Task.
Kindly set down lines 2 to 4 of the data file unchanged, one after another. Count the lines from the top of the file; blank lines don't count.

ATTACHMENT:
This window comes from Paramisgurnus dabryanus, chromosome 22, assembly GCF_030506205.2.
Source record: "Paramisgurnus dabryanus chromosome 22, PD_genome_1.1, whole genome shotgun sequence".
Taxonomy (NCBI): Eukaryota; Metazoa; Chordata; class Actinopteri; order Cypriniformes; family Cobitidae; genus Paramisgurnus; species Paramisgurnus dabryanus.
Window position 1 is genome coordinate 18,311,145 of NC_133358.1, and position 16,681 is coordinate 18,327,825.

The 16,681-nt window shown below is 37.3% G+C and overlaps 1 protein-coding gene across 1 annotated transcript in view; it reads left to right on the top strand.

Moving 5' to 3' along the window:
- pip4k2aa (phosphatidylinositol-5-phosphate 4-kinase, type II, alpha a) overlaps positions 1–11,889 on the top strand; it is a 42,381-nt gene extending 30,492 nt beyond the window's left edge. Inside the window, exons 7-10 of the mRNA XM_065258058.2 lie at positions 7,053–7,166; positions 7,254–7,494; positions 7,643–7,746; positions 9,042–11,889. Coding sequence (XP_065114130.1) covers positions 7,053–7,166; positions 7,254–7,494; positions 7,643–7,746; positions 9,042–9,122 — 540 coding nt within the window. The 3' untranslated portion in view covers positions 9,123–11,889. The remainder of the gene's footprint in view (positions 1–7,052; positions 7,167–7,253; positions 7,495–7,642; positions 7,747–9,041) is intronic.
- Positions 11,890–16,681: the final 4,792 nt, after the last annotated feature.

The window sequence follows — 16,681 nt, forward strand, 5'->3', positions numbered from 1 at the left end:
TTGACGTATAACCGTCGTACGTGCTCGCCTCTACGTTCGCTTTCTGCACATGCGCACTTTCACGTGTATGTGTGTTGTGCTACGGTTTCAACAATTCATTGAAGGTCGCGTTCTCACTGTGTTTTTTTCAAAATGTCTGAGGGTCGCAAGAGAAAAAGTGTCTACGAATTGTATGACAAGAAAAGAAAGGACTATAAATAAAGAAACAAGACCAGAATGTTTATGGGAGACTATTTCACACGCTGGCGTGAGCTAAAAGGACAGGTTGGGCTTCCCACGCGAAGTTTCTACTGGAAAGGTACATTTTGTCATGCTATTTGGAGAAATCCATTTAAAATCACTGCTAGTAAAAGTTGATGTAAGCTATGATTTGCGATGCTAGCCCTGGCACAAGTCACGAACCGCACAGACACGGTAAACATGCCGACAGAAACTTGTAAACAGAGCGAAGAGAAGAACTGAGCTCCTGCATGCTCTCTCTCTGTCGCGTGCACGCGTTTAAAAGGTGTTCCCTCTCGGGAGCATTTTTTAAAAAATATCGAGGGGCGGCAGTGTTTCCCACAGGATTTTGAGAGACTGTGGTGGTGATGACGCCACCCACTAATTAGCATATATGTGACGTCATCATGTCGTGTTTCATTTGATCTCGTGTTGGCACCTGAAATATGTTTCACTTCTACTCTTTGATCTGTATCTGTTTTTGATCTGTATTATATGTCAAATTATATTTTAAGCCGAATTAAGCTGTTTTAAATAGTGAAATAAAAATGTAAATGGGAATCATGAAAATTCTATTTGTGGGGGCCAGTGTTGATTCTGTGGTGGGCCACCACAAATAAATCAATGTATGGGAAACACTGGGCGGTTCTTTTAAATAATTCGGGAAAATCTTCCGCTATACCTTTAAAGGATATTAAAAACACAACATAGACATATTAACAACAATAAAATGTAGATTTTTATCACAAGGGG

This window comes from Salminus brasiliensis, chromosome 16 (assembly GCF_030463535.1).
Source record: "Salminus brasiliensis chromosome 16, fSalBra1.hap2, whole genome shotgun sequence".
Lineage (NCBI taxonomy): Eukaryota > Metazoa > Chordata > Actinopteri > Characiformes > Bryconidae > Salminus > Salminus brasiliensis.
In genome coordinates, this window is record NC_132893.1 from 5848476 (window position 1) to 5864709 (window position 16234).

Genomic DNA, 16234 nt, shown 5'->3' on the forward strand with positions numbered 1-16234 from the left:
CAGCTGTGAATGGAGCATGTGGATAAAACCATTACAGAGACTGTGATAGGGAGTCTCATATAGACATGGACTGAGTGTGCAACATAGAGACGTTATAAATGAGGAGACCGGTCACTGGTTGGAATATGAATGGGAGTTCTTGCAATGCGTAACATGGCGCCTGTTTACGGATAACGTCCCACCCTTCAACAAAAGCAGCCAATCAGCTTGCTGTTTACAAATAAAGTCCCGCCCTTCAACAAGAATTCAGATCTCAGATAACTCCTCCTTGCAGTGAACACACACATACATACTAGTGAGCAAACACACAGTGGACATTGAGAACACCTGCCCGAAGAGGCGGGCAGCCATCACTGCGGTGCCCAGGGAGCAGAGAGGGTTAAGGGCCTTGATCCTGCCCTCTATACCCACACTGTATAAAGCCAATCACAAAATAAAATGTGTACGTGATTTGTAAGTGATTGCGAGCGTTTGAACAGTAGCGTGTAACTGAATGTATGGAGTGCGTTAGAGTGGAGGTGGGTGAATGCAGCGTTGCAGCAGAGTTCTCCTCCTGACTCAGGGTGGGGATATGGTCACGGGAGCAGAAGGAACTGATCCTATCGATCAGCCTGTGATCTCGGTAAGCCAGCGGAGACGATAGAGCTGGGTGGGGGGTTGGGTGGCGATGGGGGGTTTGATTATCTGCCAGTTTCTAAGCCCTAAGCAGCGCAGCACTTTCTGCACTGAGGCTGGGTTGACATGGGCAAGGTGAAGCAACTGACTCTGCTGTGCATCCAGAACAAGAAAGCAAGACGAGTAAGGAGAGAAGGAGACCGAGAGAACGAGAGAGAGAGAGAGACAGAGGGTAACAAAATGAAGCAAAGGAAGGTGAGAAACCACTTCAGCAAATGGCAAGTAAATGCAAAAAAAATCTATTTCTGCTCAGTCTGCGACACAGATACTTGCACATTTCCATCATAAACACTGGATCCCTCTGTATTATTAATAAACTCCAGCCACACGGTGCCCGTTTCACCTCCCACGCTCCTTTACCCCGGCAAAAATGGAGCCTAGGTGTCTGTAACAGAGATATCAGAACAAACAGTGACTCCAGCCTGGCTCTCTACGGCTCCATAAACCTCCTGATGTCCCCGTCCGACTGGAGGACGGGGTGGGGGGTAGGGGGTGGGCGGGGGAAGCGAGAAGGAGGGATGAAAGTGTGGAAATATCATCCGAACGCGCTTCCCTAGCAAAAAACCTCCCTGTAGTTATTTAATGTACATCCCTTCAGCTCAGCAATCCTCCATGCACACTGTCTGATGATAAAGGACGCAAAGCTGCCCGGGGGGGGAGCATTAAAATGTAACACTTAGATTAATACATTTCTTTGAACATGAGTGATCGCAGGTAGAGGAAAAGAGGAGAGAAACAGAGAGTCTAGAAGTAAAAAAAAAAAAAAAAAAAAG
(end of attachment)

Source record: "Paramisgurnus dabryanus chromosome 22, PD_genome_1.1, whole genome shotgun sequence".
Taxonomy (NCBI): Eukaryota; Metazoa; Chordata; class Actinopteri; order Cypriniformes; family Cobitidae; genus Paramisgurnus; species Paramisgurnus dabryanus.
Window position 1 is genome coordinate 18,311,145 of NC_133358.1, and position 16,681 is coordinate 18,327,825.